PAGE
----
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Assertions for a specific person.

Name Description Original Text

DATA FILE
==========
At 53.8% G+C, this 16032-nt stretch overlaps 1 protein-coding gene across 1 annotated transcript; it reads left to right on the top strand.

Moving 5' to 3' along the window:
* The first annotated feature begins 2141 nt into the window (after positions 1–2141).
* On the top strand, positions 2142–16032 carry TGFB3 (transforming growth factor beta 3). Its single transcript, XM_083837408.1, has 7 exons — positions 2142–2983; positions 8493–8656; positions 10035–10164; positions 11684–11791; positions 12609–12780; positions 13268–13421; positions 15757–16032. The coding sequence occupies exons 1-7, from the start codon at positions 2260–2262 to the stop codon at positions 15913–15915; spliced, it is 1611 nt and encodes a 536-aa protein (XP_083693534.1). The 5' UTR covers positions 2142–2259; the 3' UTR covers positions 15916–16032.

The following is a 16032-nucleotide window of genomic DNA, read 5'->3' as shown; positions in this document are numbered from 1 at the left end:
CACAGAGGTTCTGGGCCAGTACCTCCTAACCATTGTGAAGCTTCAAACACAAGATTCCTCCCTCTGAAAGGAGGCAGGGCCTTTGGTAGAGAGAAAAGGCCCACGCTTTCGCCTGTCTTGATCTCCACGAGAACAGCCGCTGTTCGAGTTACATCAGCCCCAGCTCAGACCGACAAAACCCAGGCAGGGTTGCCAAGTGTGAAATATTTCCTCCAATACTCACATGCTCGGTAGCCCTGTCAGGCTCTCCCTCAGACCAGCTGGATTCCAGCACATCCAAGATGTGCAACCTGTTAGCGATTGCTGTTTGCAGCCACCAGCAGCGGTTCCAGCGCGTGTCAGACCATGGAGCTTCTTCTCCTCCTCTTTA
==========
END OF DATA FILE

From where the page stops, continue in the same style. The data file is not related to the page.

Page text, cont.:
Mrs. HoyveA woman Hadleigh in the county of Suffolk, described as the "wife of one Hovye," who acts as a cunning-woman and consultant when Mrs Rivet grows ill in late December (1645) becoming "sicke, and lame, with such violent fits, that this Informant verily conceived her sicknesse was something more then meerly naturall." Mrs. Hovye tells John Rivet that his wife was "cursed by two women who were neere neighbours to this Informant, the one dwelling a little above his house, and the other beneath his house, this Informants house standing on the side of an Hill." Rivet deduced that Elizabeth Clarke was one the witches, based on the proximity of her home and the common knowledge that "Elizabeths mother and some other of her kinsfolke did suffer death for Witchcraft and murther."()THE INFORMATION of John Rivet of Mannintree, Tay- ler, taken before Sir Harbottell Grimston, Knight and Baronet, one of the Members of the Honourable House of Commons: And Sir Thomas Bowes, Knight, another of his Majesties Justices of Peace for this County, the 21th of March. 1645. This Informant saith, That about Christmas last, his wife was taken sicke, and lame, with such violent fits, that this Informant verily conceived her sicknesse was something more then meerly naturall: Whereupon this Informant about a fortnight since went to a Cunning Woman, the wife of one Hovye at Hadleigh in Suffolke, who told this Informant, that his wife was cursed by two women who were neere neighbours to this Informant, the one dwelling a little above his house, and the other beneath his house, this Informants house standing on the side of an Hill: Whereupon he believed his said wife was bewitched by one Elizabeth Clarke, alias Bedingfield, that dwelt above this Informants house, for that the said Elizabeths mother and some other of her kinsfolke did suffer death for Witchcraft and murther.()